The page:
Nude mice were killed in accordance with the European Community council directive of 24 November 1986. Mouse brain was isolated, and the apparent anatomical structure was sliced out and frozen instantly in liquid nitrogen. The name of the structure was given according to the virtual mouse necropsy web site: ( Frozen samples were then resuspended in 1.5× Laemmli sample buffer and sonicated immediately. The protein concentration was measured by the bicinchoninic acid method (Pierce). The levels of ERK and phosphorylated ERK were determined by immunoblotting of a gel loaded with 30 μg and 15 μg of protein, respectively. Normalization was performed as indicated in the figure legends on the same blots after stripping off the anti-ERK antibodies.

Specific kinase activities of HA-ERK1 and HA-ERK2 determined using a nonradioactive immunoprecipitation kinase assay.

CCl39 cells that express stably mouse HA-ERK1 or mouse HA-ERK2 were plated at a density of 14 × 106 cells per 10-cm dish for 24 h prior to serum removal for 24 h and stimulation with 10% fetal calf serum (FCS) for 5 min. The cells were then lysed with 1.4 ml of lysis buffer containing 50 mM Tris-HCl (pH 7.6), 100 mM NaCl, 50 mM NaF, 5 mM EDTA, 40 mM beta-glycerol phosphate, 1% Triton X-100, 0.1% bovine serum albumin, 0.1 mg/ml soybean tryspsin inhibitor (Sigma), 1 mM 4-(2-aminoethyl)benzenesulfonyl fluoride hydrochloride, 40 mM para-nitrophenyl phosphate, 1 mM benzamidine, 1 mM sodium orthovanadate, 2 mM dithiothreitol, and protease inhibitor cocktail (Roche). Prior to immunoprecipitation, Sepharose beads coupled to protein G (Amersham Biosciences) were washed twice and incubated with the lysis buffer for 1 h. The cell extracts were centrifuged at 20 × 103 × g. Increasing quantities of supernatant were incubated with 3 μl of anti-HA antibody together with 20 μl of beads for 1 h at 4°C. For each point, the final immunoprecipitation volume was adjusted to 1.4 ml with the lysis buffer. The beads were pelleted and washed twice with lysis buffer and then once with kinase buffer containing 20 mM HEPES (pH 7.6), 10 mM MgCl2, 0.5 mM MnCl2, 40 mM para-nitrophenyl phosphate, 1 mM dithiothreitol, and 80 mM NaCl.

The pellets were resuspended in 20 μl of kinase buffer supplemented with 50 μM ATP and 1.5 μg glutathione S-transferase (GST)-Elk-1307-428 fusion protein and were incubated for 26 min at 37°C. The precipitates were dissolved by adding 20 μl 3× Laemmli buffer. The beads were pelleted, and the supernatant was boiled at 95°C for 5 min after adding dithiothreitol to a final concentration of 1 mM. The supernatants were analyzed by immunoblotting probed with anti phospho-Elk-1 antibody (Santa Cruz no. sc-8406) and monoclonal phospho-ERK1/2 antibody (Sigma). The TrueBlot Ultra horseradish peroxidase-conjugated anti-mouse antibody (eBioscience) was used as the second antibody. The chemiluminescence was detected by autoradiography and measured directly with the Gnome detector from Syngene (United Kingdom).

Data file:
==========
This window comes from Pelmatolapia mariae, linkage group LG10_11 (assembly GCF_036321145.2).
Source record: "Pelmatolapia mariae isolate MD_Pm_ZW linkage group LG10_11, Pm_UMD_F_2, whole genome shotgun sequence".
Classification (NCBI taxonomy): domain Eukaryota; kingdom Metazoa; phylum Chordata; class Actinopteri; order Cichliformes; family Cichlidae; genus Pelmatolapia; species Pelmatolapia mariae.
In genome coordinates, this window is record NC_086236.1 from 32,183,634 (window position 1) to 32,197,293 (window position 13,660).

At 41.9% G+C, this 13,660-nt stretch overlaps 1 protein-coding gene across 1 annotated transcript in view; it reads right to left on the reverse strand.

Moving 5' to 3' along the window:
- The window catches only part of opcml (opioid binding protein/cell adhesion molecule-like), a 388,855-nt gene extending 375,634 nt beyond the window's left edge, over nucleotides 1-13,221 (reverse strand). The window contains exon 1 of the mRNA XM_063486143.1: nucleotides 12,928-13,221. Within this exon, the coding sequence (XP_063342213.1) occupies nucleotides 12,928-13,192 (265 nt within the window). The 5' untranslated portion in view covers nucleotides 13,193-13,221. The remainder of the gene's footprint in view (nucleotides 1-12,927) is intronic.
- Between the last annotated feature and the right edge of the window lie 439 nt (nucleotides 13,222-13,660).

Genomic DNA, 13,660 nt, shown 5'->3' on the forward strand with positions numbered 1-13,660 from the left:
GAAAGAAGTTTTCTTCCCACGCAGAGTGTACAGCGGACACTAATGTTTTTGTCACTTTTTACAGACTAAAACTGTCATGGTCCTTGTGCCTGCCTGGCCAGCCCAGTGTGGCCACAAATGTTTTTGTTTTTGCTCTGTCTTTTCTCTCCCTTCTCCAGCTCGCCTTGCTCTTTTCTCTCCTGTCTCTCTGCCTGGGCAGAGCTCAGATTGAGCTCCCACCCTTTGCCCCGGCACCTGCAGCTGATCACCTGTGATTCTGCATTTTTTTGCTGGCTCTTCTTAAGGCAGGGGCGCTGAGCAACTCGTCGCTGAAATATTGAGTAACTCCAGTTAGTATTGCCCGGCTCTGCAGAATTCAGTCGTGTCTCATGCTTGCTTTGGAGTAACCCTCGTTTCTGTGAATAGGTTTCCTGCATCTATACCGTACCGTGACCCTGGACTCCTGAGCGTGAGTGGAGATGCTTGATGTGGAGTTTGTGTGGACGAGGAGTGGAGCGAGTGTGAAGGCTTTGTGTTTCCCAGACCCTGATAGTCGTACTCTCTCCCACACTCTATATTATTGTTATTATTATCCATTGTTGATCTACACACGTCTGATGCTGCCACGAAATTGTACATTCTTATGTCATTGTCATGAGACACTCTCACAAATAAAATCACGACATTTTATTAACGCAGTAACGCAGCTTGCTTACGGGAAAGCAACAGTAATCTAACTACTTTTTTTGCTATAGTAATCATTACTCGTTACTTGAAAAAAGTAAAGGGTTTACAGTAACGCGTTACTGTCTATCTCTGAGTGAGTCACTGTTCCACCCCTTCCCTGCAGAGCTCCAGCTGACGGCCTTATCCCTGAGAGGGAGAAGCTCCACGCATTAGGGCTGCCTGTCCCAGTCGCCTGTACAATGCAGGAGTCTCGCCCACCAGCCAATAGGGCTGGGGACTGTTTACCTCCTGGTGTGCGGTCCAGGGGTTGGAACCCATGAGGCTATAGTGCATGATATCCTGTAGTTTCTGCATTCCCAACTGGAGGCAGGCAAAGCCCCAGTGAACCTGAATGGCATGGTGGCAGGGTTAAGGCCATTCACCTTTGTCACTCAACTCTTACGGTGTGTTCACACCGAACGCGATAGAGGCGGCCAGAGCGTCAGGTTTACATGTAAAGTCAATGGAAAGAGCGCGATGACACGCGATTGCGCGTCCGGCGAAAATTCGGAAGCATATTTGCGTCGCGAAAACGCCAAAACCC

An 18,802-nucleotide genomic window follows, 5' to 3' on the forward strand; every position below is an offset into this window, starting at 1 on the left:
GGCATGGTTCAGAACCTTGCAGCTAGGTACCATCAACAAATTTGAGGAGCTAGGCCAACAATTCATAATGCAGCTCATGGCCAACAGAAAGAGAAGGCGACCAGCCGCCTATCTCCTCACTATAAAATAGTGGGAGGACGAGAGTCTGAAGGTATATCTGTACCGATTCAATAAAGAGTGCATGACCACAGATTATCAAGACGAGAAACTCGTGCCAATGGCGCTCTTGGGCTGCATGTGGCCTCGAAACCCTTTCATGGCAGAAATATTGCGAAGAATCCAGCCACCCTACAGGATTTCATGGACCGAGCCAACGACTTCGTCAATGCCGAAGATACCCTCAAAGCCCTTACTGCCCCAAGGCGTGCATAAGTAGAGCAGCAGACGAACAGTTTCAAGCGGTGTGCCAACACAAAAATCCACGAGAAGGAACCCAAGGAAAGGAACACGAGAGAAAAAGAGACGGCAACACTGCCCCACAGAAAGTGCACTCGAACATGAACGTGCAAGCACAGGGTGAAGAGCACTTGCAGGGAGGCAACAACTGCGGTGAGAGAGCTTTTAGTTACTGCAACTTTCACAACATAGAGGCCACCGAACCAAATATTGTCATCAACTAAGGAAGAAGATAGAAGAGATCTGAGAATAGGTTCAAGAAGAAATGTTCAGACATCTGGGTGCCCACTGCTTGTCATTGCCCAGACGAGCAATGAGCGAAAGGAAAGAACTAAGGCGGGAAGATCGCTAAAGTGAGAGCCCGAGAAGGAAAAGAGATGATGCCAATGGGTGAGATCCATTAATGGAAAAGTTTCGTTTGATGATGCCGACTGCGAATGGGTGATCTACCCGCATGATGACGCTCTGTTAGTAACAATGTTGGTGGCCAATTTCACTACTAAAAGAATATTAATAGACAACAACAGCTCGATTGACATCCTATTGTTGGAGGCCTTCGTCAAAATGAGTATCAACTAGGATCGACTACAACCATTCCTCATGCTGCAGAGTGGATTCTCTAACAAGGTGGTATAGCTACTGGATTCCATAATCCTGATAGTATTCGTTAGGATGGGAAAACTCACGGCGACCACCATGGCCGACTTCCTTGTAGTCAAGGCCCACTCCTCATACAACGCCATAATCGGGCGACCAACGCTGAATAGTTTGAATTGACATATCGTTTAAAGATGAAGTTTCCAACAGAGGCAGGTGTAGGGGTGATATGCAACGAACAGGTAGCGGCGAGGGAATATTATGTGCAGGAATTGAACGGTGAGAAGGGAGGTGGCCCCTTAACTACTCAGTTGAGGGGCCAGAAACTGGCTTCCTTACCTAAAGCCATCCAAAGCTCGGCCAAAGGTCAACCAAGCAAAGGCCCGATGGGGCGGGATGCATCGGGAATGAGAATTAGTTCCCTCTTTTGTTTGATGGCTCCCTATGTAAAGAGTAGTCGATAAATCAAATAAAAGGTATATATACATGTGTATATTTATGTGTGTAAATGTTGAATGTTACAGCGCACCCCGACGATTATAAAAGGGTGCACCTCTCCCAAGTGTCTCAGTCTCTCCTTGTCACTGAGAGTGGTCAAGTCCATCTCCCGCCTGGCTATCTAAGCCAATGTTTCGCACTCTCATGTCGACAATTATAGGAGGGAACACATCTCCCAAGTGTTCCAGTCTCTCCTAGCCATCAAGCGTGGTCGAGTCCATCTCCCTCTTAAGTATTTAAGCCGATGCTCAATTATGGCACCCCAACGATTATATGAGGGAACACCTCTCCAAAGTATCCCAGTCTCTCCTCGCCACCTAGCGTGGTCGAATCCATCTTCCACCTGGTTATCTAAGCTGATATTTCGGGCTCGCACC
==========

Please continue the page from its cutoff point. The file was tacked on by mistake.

The plasmid coding for GST-Elk-1 (positions 307 to 428) was provided by Robert Hipskind, and plasmid pBA4, containing mouse ERK2, was a generous gift of Michael Webber (19). A VSVG tag was added at the C terminus by site-directed mutagenesis of the stop codon as described previously (25) (sequence, ERK2-KGEGPPGPYTDIEMNRLGK). An HA tag was added at the N terminus by site-directed mutagenesis of the initiating methionine (sequence, MYDVPDYASLPGNW-ERK2). Mouse ERK1 was cloned by nested reverse transcription-PCR (RT-PCR) with the following primers: N terminal, GAGGCGGGAGGAGTGGAGATGGC; C terminal external, CTAACAATCTGCAGAGAAGG; and C terminal internal, GTTCTTGTTAGGGGCCCTCTGGC. RT-PCR was performed with the Phusion enzyme as described by the manufacturer (Finnzymes). A VSVG tag was added at the C terminus of mouse ERK1 by mutating the stop codon, and an HA tag was added at the N terminus by mutating the initiating methionine, exactly as was done for mouse ERK2.

shRNA sequences.

The control plasmid was either empty pSUPER plasmid or pSUPER-SIMA, which expresses an shRNA that targets Drosophila HIF1-alpha as described previously (5). pSUPER-ERK2 expressed the targeting sequence GCGCTTCAGACATGAGAAC, which is conserved between mouse and human ERK2, and pSUPER-ERK2 bis expressed the targeting sequence GGGTTCTTGACAGAGTACGTAG. pSUPER-ERK1 expressed the targeting sequence CATGAAGGCCCGAAACTAC. Sequence integrity was verified by sequencing the clones from both directions.

Quantitative RT-PCR.

Transfected cells were selected as described above, plated at a density of 2.2 × 106 cells per 10-cm dish, grown for 12 h prior to serum deprivation for 24 h, and stimulated with 10% FCS as described in the figure legends. mRNA was isolated by lysing the cells with TRIzol (Invitrogen), and residual genomic DNA was digested with RNase-free DNase (QIAGEN) and purified on RNeasy columns (QIAGEN). RT-PCR was initiated by oligo(dT) priming, and reverse transcription was performed at 37°C with the Omnicript enzyme (QIAGEN) according to the manufacture's instructions. Quantitative RT-PCR was performed on an Applied Biosystems 7300 cycler with Mastermix RT-SN2X-03+ for SYBR green dye (Eurogentec, Belgium). The PCR primers were chosen on the PrimerBank website (49) (PrimerBank IDs junB-6680512a1, egr1-6681285a3, zfp36-6756059a1, id3-6680341a1, and fosl1-6753896a3). Specific down-regulation of ERK1 or ERK2 mRNA was evaluated with the primers erk1-21489933a3 and erk2-6754632a2.

Genomic sequence analysis.